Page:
Business TED Fellows

Unlikely collaborations: 5 TED Talks that reach across fields

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Jessica Green explains what microbiology has to teach architecture at TED2013. Photo: Ryan Lash

Architecture and microbiology may seem like an odd couple, but TED Senior Fellow Jessica Green would beg to differ. Jessica Green: We're covered in germs. Let's design for that. Jessica Green: We're covered in germs. Let's design for that. In today’s talk, she reveals what’s teeming all over the surfaces around us, and how it can help us build smarter, healthier buildings.

As the founding director of the Biology in the Built Environment Center at the University of Oregon, Green knows that it’s time for biology to join physics as a way for architects to study buildings. When she collaborated with architect Charlie Brown to study the microbes at UO’s Lillis Business Complex, they tracked the health benefits of the ventilation louvers Brown had designed. The result? A wealth of information and a new approach that Green is calling bioinformed design.

We thought this creative crossing of fields was brilliant — and also familiar. Some of the most interesting TED Talks come from a blend of the artistic and the analytical, the silly and the serious, the personal and the political. Here are five talks that make interdisciplinary magic.

1. Mathematics meets history

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Human history has produced a lot of data – words, dates, things, people – but we don’t usually examine it with a quantitative eye. At TED2012, TED Fellow Jean-Baptiste Michel gets computational with the stuff of our past.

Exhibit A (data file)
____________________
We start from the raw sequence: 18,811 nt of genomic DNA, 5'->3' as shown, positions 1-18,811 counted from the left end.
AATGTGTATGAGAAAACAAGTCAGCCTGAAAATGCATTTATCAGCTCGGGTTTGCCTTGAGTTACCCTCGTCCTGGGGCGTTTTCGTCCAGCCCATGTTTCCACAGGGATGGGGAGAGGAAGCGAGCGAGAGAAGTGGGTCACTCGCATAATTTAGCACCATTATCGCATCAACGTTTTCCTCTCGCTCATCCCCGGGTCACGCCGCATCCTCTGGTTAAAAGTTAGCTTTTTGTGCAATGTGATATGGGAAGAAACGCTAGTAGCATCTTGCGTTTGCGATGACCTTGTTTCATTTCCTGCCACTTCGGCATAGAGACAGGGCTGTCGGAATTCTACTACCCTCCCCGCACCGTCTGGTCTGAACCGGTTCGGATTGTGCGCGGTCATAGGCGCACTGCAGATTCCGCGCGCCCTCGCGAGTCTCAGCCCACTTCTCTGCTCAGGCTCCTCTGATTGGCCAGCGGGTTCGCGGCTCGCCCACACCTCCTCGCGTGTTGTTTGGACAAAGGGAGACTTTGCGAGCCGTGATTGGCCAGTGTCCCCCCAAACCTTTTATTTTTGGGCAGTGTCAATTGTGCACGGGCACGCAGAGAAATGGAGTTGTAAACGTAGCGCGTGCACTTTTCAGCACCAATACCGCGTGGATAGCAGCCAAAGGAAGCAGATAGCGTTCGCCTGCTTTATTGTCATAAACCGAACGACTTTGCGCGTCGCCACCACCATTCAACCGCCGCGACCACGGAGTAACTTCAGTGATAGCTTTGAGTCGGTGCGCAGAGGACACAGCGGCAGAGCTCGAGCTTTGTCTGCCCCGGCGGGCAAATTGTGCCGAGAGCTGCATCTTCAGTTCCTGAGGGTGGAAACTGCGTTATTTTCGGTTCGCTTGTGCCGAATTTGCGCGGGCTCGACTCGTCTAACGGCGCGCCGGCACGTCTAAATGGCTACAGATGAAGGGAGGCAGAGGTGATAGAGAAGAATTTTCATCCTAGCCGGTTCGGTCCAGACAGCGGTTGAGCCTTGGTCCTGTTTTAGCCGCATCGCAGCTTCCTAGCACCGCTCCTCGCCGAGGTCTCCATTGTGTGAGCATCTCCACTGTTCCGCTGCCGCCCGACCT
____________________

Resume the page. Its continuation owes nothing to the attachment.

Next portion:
2. Art meets government

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When your city has a mayor who’s an artist, he may just paint the town red … literally. And it turns out that’s not such a bad idea. Tirana, Albania’s former mayor, Edi Rama, explains why at TEDxThessaloniki.

3. Music meets medicine

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Robert Gupta is a violinist with a mission to heal – he brings his neurobiology background into his life as a professional musician. At TEDMED 2012, he explores the way that music reaches with ease into the brain’s secret corners.

4. Programming meets parenting

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Agile development – a system of iteration, feedback and self-management – really works. It works for software, it works for business, and at a TED@250 salon, Bruce Feiler shows how it even works for families.

5. And, of course, dance meets science

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In one of the most inspired cross-fertilizations ever to appear at a TEDx event, John Bohannon eschews the slide deck and collaborates with the dance company Black Label Movement to explain complex ideas in physics and biology. Together they make a gorgeous case for the value of the arts.